Abortion issue is not amenable to the political whip…

Mary Lou McDonald is not the first politician to get ambushed by Vincent Browne. But in fairness to the Sinn Fein’s deputy leader, it was not the fairest invocation of the one thing in the north and another in the south schtick.

Pro life campaigner, Pat Carey produced a copy of a letter making it clear than all four of Northern Ireland’s political parties were against an extension of the 1967 Abortion Act.

That’s not at all the same thing that Sinn Fein’s private members motion in the Dail calls for, which merely seeks clarity in the law as it currently pertains in the Republic. Indeed later on, Browne takes the conversation even further off piste.

The most genuinely difficult part was the obligation put upon the party by its own Ard Fheis to act in concert. As Pearse Doherty noted back in May, that the party’s position

…was that it opposed abortion but that the Government should legislate for the X Case where abortion can take place if a woman’s life was at risk because of pregnancy, including the risk of suicide.

This is the nub of the problem. It is hard to how some of form of legislation will not increase the number of actual abortions take place, since the problem seems to be a conservative caution on the part of Obstetricians.

As Mary Lou points out there are already about 30 taking place in Northern Ireland every year. Yet before this crisis (and the establishment of the Marie Stopes clinic), how widely was this understood?

I suspect not at all. We’re here largely because Savita and her husband were unaware of the law and made their thoughts and demands known, not just to the medical staff at the time, but now to wider civil society in Ireland.

Fair play to Sinn Fein for trying to keep up the pressure on the political establishment. But when you have to coral peoples’ conscience into a tightly drawn motion, there’s a danger that you achieve the opposite of what you set out to.

Which in fact ought to be clarity around the law and its practical effects on the individual.

  • “Fair play to Sinn Fein for trying to keep up the pressure on the political establishment.”

    The real pressure on the establishment is coming from Savita’s husband:

    Her husband Praveen has said his family had “no faith” in the inquiry and would not be co-operating with it.

    His lawyer told Irish state broadcaster RTE that Mr Halappanavar would not allow the inquiry to examine her medical records, but wanted a public inquiry.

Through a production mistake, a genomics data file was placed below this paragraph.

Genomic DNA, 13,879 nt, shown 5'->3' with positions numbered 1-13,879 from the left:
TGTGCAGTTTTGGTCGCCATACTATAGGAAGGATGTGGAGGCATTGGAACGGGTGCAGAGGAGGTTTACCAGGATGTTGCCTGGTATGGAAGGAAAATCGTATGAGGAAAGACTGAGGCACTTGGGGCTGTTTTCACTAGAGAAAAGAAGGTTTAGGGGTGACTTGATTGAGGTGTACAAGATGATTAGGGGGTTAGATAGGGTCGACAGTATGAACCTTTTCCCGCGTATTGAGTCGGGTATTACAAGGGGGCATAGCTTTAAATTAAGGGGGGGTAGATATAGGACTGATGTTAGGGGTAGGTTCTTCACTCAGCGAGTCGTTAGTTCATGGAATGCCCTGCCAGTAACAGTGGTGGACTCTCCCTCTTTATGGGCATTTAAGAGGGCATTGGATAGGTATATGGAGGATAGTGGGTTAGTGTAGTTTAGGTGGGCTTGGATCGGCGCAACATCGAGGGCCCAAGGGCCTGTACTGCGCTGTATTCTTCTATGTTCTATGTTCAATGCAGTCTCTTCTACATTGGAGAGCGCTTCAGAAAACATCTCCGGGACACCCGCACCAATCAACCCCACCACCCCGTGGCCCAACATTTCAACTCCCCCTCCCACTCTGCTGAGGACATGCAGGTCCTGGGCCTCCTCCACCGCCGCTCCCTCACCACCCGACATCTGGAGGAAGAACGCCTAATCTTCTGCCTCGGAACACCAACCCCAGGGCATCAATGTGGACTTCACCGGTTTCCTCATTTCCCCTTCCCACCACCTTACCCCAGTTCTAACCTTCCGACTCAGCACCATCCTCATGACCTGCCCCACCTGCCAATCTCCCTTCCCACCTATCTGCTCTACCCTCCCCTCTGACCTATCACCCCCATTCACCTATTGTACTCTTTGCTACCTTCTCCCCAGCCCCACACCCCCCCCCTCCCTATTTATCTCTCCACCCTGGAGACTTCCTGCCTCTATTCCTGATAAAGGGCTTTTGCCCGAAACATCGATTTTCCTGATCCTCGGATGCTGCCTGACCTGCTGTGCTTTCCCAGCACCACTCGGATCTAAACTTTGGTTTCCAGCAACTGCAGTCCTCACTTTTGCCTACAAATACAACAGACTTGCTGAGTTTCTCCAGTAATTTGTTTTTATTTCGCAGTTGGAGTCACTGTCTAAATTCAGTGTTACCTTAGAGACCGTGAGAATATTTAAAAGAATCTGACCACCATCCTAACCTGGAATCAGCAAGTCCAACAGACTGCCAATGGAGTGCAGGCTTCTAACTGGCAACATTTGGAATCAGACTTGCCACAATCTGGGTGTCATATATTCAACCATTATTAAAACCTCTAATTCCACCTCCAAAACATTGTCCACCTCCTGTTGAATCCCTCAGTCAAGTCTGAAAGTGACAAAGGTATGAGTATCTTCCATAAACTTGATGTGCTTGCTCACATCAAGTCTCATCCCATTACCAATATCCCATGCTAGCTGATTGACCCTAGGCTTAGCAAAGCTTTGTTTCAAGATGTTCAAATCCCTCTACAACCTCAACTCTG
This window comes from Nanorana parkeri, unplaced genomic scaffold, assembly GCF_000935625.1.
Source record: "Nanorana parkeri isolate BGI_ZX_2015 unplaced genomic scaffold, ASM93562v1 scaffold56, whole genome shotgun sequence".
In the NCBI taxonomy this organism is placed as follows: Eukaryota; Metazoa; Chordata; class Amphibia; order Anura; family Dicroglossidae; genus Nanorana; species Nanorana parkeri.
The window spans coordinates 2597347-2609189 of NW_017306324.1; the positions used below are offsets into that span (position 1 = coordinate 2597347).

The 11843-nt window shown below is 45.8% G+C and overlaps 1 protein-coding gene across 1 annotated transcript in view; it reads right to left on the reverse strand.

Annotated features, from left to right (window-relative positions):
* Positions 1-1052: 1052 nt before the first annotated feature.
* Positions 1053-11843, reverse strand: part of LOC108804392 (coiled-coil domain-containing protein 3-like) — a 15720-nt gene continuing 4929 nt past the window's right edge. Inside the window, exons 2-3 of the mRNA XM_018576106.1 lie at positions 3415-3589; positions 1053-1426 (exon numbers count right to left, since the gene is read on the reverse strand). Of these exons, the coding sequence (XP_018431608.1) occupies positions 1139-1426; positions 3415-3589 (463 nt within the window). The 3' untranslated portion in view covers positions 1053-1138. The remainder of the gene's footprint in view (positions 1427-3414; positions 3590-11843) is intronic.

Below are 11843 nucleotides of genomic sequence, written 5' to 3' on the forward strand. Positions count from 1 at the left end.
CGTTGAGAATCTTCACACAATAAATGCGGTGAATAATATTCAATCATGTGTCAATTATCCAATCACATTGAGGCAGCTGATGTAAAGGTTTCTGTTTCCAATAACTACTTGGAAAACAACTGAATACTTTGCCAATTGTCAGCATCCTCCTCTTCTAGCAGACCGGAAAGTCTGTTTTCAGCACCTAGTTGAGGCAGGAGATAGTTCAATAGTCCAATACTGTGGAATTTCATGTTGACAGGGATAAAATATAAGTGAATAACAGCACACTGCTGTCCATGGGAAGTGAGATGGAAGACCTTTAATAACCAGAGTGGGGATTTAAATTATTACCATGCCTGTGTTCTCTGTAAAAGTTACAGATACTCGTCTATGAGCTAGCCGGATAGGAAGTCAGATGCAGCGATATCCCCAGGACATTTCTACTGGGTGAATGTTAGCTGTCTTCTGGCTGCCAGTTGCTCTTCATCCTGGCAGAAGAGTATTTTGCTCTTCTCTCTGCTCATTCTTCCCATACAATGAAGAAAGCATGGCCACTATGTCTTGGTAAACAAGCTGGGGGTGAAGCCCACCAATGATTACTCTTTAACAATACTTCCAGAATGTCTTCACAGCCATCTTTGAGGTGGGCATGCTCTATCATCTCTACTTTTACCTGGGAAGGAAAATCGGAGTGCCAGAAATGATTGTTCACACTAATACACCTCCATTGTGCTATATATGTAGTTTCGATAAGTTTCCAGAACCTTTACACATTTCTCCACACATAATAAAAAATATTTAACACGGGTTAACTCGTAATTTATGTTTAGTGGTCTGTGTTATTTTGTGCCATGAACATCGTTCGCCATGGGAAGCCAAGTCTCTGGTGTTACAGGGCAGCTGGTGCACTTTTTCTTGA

Gerard O’Donnell, said the family would not consent to an HSE-led inquiry.

    “It’s important to remember that he lost his wife while under the care of the HSE,” he said.

    “He feels that anybody who is appointed by the HSE or paid for by the HSE to conduct an enquiry into his wife’s death won’t meet the criteria that we would advise him, as lawyers, of getting to the truth.”

  • John Ó Néill


    From I can see (and like most people I feel pretty inadequate discussing the issue) – I think there is a lot being bundled in together here under the headline of abortion.

    In effect, the requirement to legislate for the X case (and the ABC case) arising from Supreme Court and European Court rulings relates to a fairly narrow spectrum of terminations of pregnancy. A wider issue here is that there has been a requirement to legislate which has been ignored by successive governments, with no apparent facility to make the government act to resolve the issue. This seems to be exposing a constitutional limitation in the role of the judiciary, or, in the role and/or attitudes of the holders of the Presidency. Since the last President is currently studying Canon Law that probably isn’t surprising that she didn’t feel compelled to explore whether the President is constitutionally required to compel the Oireachtas to legislate since Catholic teaching here seems to be non-intervention in any instance. But the wider failure to legislate for a Supreme Court ruling suggests a much much deeper constitutional issue in terms of balancing the judicial and legislative functions of the state. As recently as last April, Clare Daly (at the time a Socialist Party TD but now just a United Left Alliance TD), moved a bill that was intended to legislate for the X case, but which was voted down by the government Medical Treatment (Termination of Pregnancy in Case of Risk to Life of Pregnant Woman) Bill 2012. So buried behind this current ‘abortion’ debate is a wider legitimacy crisis in how the state functions.